1) National e-assessment Centre (NeAC): This body is presented to conduct the events under the scheme in a centralized manner. The main purpose is to provide jurisdiction in accordance with the provisions of the charter.
2) Regional e-assessment Centres: Such bodies are constructed to conduct the e-assessment of proceedings under the controlling embodiment of the Principal Chief Commissioner.
3) Assessment Units: These technical units take forward the functions of registering assessments for the identification of points or issues imperative for the determination of any liability as directed by the Income Tax Act 1961.
4) Verification Units: These units are established to carry out the sole functions of verification under the charter. Verification of documents, cross-verification, inquiry, the examination of financial statements, etc are some superficial tasks performed by these bodies.
5) Technical Units: These units are the embodiment of providing technical assistance in the field of information technology, legal, accounting, forensic, transfer pricing, data analytics, management, etc that may be required in certain cases.
6) Review Units: As the name suggests, these bodies are responsible to assess or review the draft assessment order to check whether the facts, relevant evidence, judicial decisions, etc are stated in accordance with the draft order.
As NeAC is the final approval authority in the hierarchy of Taxpayers’ Charter, all the orders, documents, validations, etc are processed through its medium only. The NeAC, after assessment of a case, will assign the selected case to an apt assessment unit for the purpose of ReAC through an automated allocation system. Once a case is designated to the assessment unit, the NeAC has the approved authority for the following:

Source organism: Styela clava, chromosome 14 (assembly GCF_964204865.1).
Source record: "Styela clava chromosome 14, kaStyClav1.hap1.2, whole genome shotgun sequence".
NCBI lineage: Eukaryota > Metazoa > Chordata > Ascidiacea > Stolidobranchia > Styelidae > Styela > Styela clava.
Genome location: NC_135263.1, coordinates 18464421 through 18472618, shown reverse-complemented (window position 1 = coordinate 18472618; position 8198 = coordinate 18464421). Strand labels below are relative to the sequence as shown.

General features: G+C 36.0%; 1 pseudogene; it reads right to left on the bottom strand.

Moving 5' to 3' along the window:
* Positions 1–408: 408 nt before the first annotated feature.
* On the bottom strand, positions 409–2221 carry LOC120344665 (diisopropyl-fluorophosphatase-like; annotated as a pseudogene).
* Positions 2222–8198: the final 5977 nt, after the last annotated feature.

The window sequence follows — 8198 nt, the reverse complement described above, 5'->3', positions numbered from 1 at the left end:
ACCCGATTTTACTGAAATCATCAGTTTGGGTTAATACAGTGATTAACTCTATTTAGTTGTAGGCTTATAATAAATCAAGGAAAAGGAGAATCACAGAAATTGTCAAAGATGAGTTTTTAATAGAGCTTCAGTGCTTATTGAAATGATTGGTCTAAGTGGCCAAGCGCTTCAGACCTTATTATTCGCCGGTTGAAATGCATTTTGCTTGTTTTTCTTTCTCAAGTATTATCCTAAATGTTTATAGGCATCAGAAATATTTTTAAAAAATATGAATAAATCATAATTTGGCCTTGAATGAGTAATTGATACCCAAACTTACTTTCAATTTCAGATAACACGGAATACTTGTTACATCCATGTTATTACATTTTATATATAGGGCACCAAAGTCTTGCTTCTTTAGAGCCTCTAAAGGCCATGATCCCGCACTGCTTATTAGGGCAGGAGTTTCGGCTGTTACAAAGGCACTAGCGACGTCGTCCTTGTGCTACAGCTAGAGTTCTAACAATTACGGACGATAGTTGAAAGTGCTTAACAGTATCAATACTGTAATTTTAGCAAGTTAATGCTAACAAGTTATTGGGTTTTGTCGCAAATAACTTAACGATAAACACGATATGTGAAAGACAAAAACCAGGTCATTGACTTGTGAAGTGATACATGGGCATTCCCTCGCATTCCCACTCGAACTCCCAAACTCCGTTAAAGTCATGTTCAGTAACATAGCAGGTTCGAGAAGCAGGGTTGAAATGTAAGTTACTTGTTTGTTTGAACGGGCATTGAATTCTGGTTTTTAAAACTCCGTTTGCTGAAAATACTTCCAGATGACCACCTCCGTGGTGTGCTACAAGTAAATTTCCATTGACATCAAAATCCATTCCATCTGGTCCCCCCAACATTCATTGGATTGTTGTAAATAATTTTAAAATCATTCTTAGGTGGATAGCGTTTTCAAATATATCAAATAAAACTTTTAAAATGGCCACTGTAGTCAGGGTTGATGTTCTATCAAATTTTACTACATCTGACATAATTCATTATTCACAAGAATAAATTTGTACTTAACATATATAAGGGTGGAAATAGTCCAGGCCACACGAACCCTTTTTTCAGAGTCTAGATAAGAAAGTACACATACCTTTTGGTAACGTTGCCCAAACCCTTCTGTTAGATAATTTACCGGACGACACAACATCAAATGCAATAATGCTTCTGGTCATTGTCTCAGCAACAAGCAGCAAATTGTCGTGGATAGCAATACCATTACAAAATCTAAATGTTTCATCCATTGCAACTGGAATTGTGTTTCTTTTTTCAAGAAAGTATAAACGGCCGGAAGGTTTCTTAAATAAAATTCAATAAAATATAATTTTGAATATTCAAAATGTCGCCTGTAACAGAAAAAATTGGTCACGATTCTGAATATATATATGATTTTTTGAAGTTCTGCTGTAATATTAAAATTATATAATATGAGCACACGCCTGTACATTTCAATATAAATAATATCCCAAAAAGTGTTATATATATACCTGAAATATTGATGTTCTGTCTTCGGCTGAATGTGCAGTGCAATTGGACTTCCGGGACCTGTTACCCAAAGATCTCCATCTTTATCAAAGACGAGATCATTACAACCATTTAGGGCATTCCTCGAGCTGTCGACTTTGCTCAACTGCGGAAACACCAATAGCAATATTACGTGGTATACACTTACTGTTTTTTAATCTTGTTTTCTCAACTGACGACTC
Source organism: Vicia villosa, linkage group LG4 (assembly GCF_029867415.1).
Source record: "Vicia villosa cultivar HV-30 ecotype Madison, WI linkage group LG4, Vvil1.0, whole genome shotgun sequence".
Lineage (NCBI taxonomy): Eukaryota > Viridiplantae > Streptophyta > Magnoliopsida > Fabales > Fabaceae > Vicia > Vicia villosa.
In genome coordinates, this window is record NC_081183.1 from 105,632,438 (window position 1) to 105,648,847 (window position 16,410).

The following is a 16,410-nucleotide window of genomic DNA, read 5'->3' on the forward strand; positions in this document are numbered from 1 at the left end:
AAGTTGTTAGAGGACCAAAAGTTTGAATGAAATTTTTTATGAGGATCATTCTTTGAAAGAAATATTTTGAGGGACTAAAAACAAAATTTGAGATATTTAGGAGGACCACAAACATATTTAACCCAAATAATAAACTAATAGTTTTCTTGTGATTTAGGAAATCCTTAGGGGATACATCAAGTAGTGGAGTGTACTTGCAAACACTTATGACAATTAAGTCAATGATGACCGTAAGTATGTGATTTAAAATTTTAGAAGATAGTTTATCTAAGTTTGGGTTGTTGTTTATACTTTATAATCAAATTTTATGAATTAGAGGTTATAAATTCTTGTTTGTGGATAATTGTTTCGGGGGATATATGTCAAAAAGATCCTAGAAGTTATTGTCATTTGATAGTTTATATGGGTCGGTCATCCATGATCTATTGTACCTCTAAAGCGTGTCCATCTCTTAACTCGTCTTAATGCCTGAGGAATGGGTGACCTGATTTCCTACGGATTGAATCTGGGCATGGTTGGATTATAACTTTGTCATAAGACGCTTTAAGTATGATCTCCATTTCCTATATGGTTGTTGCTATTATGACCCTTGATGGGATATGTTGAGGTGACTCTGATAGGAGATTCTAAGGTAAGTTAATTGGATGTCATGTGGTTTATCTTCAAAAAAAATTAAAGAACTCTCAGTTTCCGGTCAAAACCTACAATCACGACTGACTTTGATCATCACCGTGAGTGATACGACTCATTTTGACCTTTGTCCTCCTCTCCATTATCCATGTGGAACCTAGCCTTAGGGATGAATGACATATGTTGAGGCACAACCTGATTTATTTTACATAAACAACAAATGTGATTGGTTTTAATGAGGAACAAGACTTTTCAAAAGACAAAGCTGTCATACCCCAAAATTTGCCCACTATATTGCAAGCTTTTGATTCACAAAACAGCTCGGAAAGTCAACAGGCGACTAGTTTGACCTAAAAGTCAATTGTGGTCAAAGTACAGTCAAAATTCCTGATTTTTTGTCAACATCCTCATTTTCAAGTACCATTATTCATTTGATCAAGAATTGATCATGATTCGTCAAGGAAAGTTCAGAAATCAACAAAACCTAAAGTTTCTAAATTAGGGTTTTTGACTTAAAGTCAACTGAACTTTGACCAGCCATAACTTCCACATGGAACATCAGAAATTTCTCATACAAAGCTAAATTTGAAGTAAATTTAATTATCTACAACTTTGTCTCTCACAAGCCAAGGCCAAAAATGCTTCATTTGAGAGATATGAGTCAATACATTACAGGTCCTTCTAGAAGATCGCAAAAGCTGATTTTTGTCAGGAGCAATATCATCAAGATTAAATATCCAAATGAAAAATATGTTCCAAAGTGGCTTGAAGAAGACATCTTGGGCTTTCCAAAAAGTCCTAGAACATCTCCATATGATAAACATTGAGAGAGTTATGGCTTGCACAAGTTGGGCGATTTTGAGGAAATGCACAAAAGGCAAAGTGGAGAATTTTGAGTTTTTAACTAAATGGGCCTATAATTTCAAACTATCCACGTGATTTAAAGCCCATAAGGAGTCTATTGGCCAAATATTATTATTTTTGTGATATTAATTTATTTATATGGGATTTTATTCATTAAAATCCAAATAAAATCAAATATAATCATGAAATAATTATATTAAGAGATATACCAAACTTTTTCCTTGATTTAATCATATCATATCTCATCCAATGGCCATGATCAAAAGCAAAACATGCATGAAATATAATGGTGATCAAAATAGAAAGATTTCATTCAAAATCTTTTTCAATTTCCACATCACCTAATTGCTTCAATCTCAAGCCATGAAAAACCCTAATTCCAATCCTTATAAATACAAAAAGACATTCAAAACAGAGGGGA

– Obtaining relevant information from the taxpayer such as documents, evidence, validation, etc;
– transferring the case to the verification team for conducting an inquiry or for the purpose of verification; and
– Admission of technical assistance from the technical units in the required horizon.
In order to put a proper check on the activities of tax authorities and to make sure that the rights of the taxpayers are not exploited at the hands of the tax officials, the taxpayers can get direct access to the Taxpayers’ Charter Cell under Principal Chief Commissioner of Income-Tax in the specified zone.
It is to be noted that the government is also expected to set up a directive body that can superintend the activities of the tax officials in the eyes of the Taxpayers’ Charter.
The Indian Income Tax department serves as the ultimate body that oversees the activities of all the implemented taxes and other facilitated horizons. India’s Taxpayers’ Charter clearly states all the prerequisites for the taxpayers and the tax collectors and makes sure that an overall check is supervised over them from time to time. It would not be wrong to state that all the directives, responsibilities, and guidelines that are mentioned in the charter are already incorporated in the law beforehand. In simple terms, the Taxpayers’ Charter can be a reminder that aims at spreading awareness regarding the rights and obligations of the taxpayers in the light of the new finance budget 2020. It should be noted that any relationship between individuals thrives on the openness of trust, sincerity, and loyalty of the people involved. Therefore, in simple terms, the ultimate aim of this charter is to build trust between the community of taxpayers and the taxing administration.
The information contained herein is of a general nature and is not intended to address the circumstances of any person or entity. Although we endeavor to provide accurate and timely information, there is no guarantee that such information is accurate as of the date it received or that it will continue to be accurate in the future. No one should act on such information without appropriate professional advice after a thorough examination of the situation.